The President of the United States
in the name of The Congress
takes pleasure in presenting the
Medal of Honor to
WILLIAMS, CHARLES Q.
Rank and organization: First Lieutenant
(then 2d Lt.), U.S. Army, 5th Special Forces Group. Place and Date: Dong Xoai,
Republic of Vietnam, 9 to 10 June 1965. Entered service at: Fort Jackson, S.C. Born:
17 September 1933, Charleston, S.C. G.O. No.: 30, 5 July 1966.
Citation: 1st Lt. Williams distinguished himself by conspicuous gallantry and
intrepidity at the risk of his life above and beyond the call of duty while defending the
Special Forces Camp against a violent attack by hostile forces that lasted for 14 hours.
1st Lt. Williams was serving as executive officer of a Special Forces Detachment when an
estimated Vietcong reinforced regiment struck the camp and threatened to overrun it and
the adjacent district headquarters. He awoke personnel, organized them, determined the
source of the insurgents' main effort and led the troops to their defensive positions on
the south and west walls. Then, after running to the District Headquarters to establish
communications, he found that there was no radio operational with which to communicate
with his commanding officer in another compound. To reach the other compound, he traveled
through darkness but was halted in this effort by a combination of shrapnel in his right
leg and the increase of the Vietcong gunfire. Ignoring his wound, he returned to the
district headquarters and directed the defense against the first assault. As the
insurgents attempted to scale the walls and as some of the Vietnamese defenders began to
retreat, he dashed through a barrage of gunfire, succeeded in rallying these defenders,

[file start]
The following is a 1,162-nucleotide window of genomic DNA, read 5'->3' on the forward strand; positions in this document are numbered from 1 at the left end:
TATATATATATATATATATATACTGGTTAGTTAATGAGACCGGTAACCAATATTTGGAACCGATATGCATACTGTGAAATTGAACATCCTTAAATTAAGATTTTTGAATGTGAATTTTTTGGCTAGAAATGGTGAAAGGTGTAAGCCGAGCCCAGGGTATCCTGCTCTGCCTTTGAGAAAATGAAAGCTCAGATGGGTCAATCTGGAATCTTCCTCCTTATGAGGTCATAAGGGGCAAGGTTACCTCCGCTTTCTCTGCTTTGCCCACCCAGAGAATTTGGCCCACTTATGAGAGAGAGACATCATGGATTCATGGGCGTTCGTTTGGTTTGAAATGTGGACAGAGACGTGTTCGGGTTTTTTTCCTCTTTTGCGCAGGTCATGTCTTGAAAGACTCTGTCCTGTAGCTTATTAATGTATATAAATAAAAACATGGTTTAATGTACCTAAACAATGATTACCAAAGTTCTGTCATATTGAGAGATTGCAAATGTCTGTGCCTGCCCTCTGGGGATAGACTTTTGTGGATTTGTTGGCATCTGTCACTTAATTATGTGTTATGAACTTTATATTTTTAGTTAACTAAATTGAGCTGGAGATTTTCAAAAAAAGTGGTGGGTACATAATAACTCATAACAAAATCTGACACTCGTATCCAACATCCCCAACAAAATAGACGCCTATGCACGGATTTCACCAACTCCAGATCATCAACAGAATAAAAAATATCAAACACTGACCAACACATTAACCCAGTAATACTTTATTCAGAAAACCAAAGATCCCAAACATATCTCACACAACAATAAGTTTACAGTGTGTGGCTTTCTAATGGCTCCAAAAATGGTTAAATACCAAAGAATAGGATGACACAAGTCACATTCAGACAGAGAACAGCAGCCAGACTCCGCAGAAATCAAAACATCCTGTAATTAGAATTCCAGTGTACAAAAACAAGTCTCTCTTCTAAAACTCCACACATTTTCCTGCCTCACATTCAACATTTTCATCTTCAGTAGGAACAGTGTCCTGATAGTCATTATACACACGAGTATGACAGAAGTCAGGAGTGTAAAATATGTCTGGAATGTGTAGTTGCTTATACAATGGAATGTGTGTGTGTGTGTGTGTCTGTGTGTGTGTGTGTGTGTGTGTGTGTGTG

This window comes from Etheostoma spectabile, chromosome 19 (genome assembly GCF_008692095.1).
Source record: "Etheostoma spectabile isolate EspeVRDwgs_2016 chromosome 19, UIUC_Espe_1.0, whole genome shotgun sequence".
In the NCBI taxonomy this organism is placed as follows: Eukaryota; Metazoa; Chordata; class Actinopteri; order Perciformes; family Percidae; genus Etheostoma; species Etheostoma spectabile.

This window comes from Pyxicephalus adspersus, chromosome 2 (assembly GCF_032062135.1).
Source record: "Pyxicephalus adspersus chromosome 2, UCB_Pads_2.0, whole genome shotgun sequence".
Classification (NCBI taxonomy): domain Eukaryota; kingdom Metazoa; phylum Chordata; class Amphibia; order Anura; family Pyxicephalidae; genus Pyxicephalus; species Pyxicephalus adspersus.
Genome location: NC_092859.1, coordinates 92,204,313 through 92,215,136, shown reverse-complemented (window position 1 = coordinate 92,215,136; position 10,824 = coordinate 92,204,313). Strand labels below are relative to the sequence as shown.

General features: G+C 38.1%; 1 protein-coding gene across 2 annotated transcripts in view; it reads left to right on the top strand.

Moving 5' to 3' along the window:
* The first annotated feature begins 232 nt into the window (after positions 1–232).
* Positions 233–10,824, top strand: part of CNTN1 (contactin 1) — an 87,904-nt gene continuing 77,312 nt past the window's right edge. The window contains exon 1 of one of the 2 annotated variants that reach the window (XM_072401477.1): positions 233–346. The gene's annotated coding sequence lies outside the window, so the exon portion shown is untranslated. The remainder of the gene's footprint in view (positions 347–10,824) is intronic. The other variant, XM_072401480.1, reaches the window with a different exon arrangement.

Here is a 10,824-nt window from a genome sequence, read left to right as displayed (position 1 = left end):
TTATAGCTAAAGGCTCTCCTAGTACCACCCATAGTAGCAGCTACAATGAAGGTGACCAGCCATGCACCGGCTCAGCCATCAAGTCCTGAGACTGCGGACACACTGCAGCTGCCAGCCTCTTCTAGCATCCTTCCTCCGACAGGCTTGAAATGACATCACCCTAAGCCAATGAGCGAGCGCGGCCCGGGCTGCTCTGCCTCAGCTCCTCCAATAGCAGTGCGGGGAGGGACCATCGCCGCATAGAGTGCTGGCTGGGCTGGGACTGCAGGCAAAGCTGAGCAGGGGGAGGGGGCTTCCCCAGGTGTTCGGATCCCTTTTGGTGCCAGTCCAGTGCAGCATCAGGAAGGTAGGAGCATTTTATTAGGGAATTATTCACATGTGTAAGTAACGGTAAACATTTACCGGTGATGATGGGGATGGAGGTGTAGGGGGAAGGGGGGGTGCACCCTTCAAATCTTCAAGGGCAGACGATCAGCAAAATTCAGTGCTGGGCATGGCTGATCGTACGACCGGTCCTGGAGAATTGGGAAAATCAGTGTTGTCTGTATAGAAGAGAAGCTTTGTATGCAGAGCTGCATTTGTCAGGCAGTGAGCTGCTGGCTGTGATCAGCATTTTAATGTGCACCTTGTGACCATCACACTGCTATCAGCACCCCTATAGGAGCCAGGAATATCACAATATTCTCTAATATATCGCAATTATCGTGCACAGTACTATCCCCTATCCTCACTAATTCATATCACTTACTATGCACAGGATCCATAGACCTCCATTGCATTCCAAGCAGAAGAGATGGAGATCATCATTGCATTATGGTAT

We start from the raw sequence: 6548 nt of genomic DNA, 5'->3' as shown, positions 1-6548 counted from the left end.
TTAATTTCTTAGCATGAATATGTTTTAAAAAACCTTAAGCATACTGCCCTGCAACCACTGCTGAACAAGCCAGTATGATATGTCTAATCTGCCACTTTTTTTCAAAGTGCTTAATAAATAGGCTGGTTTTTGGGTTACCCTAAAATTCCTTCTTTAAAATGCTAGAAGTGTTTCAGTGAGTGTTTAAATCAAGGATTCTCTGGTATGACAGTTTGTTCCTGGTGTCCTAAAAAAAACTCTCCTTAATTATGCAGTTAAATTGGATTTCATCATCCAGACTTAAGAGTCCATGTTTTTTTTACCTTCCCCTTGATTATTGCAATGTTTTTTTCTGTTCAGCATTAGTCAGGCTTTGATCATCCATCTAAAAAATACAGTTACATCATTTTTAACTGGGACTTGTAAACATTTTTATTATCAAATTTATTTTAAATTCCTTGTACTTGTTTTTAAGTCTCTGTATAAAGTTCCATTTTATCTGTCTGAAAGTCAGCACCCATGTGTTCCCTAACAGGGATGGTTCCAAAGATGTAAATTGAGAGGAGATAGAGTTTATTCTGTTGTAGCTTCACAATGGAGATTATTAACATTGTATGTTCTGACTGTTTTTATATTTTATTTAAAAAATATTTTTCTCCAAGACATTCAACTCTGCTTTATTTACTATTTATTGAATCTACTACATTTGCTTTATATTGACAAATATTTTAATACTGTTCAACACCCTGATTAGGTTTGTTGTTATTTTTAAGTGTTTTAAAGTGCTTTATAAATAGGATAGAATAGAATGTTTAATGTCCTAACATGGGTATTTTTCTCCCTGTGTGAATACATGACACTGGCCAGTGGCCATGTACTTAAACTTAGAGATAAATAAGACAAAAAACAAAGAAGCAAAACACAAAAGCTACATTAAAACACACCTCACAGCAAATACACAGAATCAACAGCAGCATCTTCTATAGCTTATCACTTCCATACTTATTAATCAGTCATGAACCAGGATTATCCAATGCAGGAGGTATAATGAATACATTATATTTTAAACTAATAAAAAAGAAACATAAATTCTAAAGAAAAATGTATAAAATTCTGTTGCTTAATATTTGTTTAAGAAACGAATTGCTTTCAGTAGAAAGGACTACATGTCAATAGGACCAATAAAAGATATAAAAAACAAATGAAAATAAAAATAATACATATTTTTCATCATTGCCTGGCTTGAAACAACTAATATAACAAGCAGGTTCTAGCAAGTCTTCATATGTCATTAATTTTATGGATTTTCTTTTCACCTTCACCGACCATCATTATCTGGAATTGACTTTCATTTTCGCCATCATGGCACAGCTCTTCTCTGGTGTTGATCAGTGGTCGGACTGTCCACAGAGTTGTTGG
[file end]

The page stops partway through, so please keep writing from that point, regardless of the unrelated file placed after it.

and led them back to their positions. Although wounded in the thigh and left leg during
this gallant action, he returned to his position and, upon being told that communications
were reestablished and that his commanding officer was seriously wounded, 1st Lt. Williams
took charge of actions in both compounds. Then, in an attempt to reach the communications
bunker, he sustained wounds in the stomach and ??right arm from grenade fragments. As the
defensive positions on the walls had been held for hours and casualties were mounting, he
ordered the consolidation of the American personnel from both compounds to establish a
defense in the district building. After radio contact was made with a friendly air
controller, he disregarded his wounds and directed the defense from the District building,
using descending flares as reference points to adjust air strikes. By his courage, he
inspired his team to hold out against the insurgent force that was closing in on them and
throwing grenades into the windows of the building. As daylight arrived and the Vietcong
continued to besiege the stronghold, firing a machinegun directly south of the district
building, he was determined to eliminate this menace that threatened the lives of his men.
Taking a 3.5 rocket launcher and a volunteer to load it, he worked his way across open
terrain, reached the berm south of the district headquarters, and took aim at the Vietcong
machinegun 150 meters away. Although the sight was faulty, he succeeded in hitting the
machinegun. While he and tile loader were trying to return to the district headquarters,
they were both wounded. With a fourth wound, this time in the right arm and leg, and
realizing he was unable to carry his wounded comrade back to the district building, 1st
Lt. Williams pulled him to a covered position and then made his way back to the district
building where he sought the help of others who went out and evacuated the injured
soldier. Although seriously wounded and tired, he continued to direct the air strikes
closer to the defensive position. As morning turned to afternoon and the Vietcong pressed
their effort with direct recoilless rifle fire into the building, he ordered the
evacuation of the seriously wounded to the safety of the communications bunker. When
informed that helicopters would attempt to land as the hostile gunfire had abated, he led
his team from the building to the artillery position, making certain of the timely
evacuation of the wounded from the communications area, and then on to the pickup point.
Despite resurgent Vietcong gunfire, he directed the rapid evacuation of all personnel.
Throughout the long battle, he was undaunted by the vicious Vietcong assault and inspired
the defenders in decimating the determined insurgents. 1st Lt. Williams' extraordinary
heroism, are in the highest traditions of the U.S. Army and reflect great credit upon
himself and the Armed Forces of his country.